I have developed a JavaScript function to convert a decimal number of inches to a string displaying feet, inches, and fractional components - for example, 23.75 inches converts to 1' 11 3/4". (To my surprise, this appears not to be available 'pre-cooked' anywhere I can find using Google.)

It will normally be used to convert to 'woodworking' fractions: halves, quarters, eighths, sixteenths, thirtyseconds, etc., where the denominator is a power of two. But I also want it to accept (subject to a warning and confirmation prompt) any other denominator.

The function takes two parameters: the length in inches with optional decimal, and a precision (integer number) for the denominator to use for the fractional component (if any).

I am attempting to detect whether the precision is a power of two, and prompt for confirmation if it isn't.

The code snippet looks like this:

Code:

// Check if denominator is a power of two and warn if not
denom = precision.toString().match(/32|16|8|4|2/);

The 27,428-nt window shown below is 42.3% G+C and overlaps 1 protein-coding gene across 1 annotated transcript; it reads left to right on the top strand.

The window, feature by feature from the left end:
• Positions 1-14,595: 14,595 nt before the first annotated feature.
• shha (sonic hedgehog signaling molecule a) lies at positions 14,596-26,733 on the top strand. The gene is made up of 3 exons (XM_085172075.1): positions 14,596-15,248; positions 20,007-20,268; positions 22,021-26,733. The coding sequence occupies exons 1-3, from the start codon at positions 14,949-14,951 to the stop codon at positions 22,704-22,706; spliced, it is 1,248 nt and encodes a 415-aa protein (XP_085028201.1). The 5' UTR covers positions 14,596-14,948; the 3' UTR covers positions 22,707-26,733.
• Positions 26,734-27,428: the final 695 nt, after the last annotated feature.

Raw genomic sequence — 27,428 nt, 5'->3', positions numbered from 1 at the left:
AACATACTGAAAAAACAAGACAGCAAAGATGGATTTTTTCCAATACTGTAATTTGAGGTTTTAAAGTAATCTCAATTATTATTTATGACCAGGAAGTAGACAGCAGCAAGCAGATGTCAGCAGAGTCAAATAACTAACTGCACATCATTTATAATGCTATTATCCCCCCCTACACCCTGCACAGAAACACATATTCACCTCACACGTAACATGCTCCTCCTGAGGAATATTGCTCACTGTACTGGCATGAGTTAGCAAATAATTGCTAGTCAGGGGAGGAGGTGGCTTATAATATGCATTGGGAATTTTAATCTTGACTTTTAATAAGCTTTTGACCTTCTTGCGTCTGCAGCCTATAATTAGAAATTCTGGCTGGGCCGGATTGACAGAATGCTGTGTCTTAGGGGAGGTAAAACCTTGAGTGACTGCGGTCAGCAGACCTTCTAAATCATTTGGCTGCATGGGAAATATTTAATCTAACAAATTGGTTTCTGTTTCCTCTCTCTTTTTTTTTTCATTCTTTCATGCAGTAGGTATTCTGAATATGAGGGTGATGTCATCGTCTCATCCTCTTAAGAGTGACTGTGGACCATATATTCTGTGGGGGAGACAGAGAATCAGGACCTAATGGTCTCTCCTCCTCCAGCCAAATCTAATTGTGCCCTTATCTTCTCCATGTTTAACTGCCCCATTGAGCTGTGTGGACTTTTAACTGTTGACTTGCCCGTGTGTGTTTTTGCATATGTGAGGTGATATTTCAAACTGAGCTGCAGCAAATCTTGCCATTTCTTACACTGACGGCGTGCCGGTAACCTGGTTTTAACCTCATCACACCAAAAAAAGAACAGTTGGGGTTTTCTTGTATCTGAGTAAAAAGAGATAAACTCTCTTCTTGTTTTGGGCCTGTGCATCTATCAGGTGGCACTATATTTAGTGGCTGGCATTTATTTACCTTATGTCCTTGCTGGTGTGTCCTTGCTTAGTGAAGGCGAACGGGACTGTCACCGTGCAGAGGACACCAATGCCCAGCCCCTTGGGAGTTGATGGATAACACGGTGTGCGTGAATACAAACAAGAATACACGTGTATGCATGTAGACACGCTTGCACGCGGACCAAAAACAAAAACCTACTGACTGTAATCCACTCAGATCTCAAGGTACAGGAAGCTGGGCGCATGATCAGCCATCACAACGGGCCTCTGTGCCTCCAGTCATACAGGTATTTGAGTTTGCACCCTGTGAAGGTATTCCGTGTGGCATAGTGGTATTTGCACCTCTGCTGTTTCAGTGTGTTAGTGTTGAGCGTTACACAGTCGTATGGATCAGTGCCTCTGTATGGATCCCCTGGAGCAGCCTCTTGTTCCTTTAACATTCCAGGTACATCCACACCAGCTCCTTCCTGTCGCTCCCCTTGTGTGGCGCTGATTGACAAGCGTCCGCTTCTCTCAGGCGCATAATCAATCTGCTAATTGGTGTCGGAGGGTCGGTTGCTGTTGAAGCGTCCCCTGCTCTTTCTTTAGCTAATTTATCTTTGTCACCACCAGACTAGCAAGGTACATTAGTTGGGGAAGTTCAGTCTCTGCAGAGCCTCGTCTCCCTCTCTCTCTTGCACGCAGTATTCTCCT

if(!denom) { // Denominator isn't regular woodworking fraction
ok = confirm("Fraction isn't the usual woodworking half, quarter, eighth, sixteenth etc. Did you mean this?",false);
if (!ok) {//code continues....
}

I would expect the Regex to trigger a confirmation prompt if the input *precision* is *not* 2, 4, 8, 16, or 32.

But it returns a value of 2 (true) for precision = 12, and therefore doesn't trigger the alert, which I don't understand. It does trigger for precision = 3 or 6.

The same expressionn in Java (not JavaScript) works as I expected, returning a match only if the string matches exactly one of the numbers in the Regex.

Am I misunderstanging how the Regex match() function is supposed to work in JS? If so, why, and how can I otherwise detect and warn when the requested precision isn't a power of two? I could (but don't want to) code it explicitly to work out mathematically if precision is a power of two between 2 and 64, but would prefer to understand and use properly a Regex to detect this.

Help welcome, if anyone can point me to a Regex tutorial specific to JavaScript, or explain what this regex is doing and why.

Thanks.

John McC